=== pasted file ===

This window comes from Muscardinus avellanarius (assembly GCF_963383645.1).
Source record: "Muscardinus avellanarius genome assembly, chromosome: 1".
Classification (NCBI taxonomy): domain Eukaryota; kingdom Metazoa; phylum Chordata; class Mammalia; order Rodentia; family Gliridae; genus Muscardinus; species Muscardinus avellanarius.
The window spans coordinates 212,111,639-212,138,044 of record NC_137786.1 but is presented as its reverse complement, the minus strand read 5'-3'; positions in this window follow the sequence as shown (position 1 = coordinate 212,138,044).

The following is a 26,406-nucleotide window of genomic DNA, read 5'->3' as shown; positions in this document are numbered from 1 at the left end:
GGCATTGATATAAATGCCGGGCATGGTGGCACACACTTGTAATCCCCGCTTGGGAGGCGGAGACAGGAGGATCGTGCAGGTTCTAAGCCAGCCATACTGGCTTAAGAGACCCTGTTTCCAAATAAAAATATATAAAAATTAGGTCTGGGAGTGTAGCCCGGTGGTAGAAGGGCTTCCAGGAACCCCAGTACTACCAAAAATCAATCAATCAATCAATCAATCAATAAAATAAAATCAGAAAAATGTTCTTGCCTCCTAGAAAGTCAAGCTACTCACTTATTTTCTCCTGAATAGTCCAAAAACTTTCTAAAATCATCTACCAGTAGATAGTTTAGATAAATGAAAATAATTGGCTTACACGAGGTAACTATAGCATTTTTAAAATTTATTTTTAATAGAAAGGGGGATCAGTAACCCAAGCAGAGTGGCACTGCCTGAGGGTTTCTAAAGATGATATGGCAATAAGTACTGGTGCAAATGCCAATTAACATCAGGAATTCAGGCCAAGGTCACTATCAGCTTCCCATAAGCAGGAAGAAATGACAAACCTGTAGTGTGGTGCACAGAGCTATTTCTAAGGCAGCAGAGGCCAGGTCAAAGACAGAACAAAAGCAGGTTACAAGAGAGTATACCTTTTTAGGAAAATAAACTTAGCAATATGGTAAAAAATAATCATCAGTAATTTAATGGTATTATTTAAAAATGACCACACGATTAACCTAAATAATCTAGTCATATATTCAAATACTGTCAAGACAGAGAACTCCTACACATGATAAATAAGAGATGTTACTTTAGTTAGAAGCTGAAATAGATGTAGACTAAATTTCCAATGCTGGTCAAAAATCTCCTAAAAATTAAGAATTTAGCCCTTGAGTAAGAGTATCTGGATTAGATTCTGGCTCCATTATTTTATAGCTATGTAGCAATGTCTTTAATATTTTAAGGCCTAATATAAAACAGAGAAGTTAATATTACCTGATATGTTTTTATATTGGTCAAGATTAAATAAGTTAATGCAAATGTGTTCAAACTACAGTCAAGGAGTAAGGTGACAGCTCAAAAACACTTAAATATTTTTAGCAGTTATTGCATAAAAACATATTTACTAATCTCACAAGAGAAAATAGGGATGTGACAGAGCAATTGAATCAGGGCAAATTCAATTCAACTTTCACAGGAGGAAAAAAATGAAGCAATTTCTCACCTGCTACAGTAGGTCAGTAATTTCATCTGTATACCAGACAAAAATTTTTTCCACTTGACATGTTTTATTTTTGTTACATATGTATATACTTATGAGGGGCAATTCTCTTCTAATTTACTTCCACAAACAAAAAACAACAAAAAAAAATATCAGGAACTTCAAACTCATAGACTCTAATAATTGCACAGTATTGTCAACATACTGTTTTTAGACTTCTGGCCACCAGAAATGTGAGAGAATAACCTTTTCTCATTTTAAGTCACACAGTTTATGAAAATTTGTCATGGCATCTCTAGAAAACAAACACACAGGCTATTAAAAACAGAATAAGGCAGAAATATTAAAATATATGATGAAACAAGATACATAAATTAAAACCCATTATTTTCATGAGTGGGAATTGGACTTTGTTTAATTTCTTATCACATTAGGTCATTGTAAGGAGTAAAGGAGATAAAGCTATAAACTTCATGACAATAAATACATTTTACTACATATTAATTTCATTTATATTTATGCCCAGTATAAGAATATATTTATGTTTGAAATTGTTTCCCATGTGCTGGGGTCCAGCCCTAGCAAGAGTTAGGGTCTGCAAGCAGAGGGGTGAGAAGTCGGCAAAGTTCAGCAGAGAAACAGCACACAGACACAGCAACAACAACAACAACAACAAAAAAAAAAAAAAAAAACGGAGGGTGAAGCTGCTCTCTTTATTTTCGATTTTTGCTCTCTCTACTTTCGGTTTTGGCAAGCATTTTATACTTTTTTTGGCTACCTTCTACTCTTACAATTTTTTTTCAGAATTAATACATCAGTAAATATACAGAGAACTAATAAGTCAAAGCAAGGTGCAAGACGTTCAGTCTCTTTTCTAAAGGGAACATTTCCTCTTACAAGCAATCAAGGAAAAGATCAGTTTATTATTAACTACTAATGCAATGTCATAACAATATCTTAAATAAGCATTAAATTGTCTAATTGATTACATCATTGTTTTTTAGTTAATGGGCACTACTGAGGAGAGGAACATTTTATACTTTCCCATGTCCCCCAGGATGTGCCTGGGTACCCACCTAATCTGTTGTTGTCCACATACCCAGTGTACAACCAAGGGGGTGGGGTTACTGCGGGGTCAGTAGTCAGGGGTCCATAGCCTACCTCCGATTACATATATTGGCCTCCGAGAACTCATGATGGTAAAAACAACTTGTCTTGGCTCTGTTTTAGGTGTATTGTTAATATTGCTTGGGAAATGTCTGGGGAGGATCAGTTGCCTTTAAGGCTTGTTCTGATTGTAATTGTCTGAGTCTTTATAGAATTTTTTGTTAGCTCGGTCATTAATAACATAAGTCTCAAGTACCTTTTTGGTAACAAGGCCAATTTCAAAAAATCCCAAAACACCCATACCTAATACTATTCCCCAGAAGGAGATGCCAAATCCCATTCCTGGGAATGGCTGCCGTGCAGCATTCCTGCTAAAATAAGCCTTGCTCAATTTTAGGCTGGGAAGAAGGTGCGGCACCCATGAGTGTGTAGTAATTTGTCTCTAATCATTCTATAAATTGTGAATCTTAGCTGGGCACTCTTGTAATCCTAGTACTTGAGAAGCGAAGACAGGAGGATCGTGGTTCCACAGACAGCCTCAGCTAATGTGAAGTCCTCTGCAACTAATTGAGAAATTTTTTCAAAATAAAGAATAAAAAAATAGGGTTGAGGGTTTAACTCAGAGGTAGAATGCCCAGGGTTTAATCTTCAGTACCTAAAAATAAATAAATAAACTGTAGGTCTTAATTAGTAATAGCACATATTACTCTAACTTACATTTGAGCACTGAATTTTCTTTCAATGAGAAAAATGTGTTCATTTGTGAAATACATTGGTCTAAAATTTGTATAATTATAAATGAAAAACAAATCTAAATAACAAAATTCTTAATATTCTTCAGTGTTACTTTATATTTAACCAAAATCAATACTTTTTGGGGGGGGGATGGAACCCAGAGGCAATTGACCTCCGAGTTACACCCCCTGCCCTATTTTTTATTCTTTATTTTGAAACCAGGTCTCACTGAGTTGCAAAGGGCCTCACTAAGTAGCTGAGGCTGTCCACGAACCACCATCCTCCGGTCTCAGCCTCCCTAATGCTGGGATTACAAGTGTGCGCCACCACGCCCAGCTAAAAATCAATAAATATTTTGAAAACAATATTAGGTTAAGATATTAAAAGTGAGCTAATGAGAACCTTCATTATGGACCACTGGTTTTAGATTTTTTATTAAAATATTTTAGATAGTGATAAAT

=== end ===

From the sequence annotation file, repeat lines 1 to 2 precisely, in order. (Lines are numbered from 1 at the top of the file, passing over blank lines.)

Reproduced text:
This window comes from Muscardinus avellanarius (assembly GCF_963383645.1).
Source record: "Muscardinus avellanarius genome assembly, chromosome: 1".